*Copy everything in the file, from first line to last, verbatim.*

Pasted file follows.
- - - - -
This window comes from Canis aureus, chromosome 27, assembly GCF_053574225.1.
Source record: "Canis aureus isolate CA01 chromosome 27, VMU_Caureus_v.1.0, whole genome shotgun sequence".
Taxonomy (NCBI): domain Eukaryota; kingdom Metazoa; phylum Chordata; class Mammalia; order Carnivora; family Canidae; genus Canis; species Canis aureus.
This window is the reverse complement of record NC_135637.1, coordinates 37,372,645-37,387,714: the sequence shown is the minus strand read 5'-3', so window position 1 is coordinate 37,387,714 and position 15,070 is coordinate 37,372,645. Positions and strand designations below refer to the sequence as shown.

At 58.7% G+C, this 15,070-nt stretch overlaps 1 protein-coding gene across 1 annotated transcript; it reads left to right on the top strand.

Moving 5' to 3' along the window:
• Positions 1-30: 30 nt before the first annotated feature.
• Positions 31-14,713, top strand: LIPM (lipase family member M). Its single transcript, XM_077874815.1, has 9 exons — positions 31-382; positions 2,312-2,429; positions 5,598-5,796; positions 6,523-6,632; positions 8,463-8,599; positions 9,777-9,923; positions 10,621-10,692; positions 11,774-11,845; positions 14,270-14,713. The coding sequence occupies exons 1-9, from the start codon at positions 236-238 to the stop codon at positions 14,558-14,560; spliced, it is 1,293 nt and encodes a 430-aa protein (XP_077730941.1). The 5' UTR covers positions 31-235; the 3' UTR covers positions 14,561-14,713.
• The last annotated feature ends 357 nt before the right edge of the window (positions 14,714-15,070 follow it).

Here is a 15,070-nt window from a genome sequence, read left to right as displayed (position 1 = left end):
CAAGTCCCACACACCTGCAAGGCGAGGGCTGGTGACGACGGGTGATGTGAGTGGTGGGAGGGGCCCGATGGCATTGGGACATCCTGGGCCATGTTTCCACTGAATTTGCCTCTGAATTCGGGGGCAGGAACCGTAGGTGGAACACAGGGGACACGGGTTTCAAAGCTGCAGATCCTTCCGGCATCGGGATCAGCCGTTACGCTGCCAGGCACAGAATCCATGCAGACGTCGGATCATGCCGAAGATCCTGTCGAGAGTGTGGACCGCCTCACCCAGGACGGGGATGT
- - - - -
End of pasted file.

This window comes from Canis aureus, chromosome 27, assembly GCF_053574225.1.
Source record: "Canis aureus isolate CA01 chromosome 27, VMU_Caureus_v.1.0, whole genome shotgun sequence".
Taxonomy (NCBI): domain Eukaryota; kingdom Metazoa; phylum Chordata; class Mammalia; order Carnivora; family Canidae; genus Canis; species Canis aureus.
This window is the reverse complement of record NC_135637.1, coordinates 37,372,645-37,387,714: the sequence shown is the minus strand read 5'-3', so window position 1 is coordinate 37,387,714 and position 15,070 is coordinate 37,372,645. Positions and strand designations below refer to the sequence as shown.

At 58.7% G+C, this 15,070-nt stretch overlaps 1 protein-coding gene across 1 annotated transcript; it reads left to right on the top strand.

Moving 5' to 3' along the window:
• Positions 1-30: 30 nt before the first annotated feature.
• Positions 31-14,713, top strand: LIPM (lipase family member M). Its single transcript, XM_077874815.1, has 9 exons — positions 31-382; positions 2,312-2,429; positions 5,598-5,796; positions 6,523-6,632; positions 8,463-8,599; positions 9,777-9,923; positions 10,621-10,692; positions 11,774-11,845; positions 14,270-14,713. The coding sequence occupies exons 1-9, from the start codon at positions 236-238 to the stop codon at positions 14,558-14,560; spliced, it is 1,293 nt and encodes a 430-aa protein (XP_077730941.1). The 5' UTR covers positions 31-235; the 3' UTR covers positions 14,561-14,713.
• The last annotated feature ends 357 nt before the right edge of the window (positions 14,714-15,070 follow it).

Here is a 15,070-nt window from a genome sequence, read left to right as displayed (position 1 = left end):
CAAGTCCCACACACCTGCAAGGCGAGGGCTGGTGACGACGGGTGATGTGAGTGGTGGGAGGGGCCCGATGGCATTGGGACATCCTGGGCCATGTTTCCACTGAATTTGCCTCTGAATTCGGGGGCAGGAACCGTAGGTGGAACACAGGGGACACGGGTTTCAAAGCTGCAGATCCTTCCGGCATCGGGATCAGCCGTTACGCTGCCAGGCACAGAATCCATGCAGACGTCGGATCATGCCGAAGATCCTGTCGAGAGTGTGGACCGCCTCACCCAGGACGGGGATGT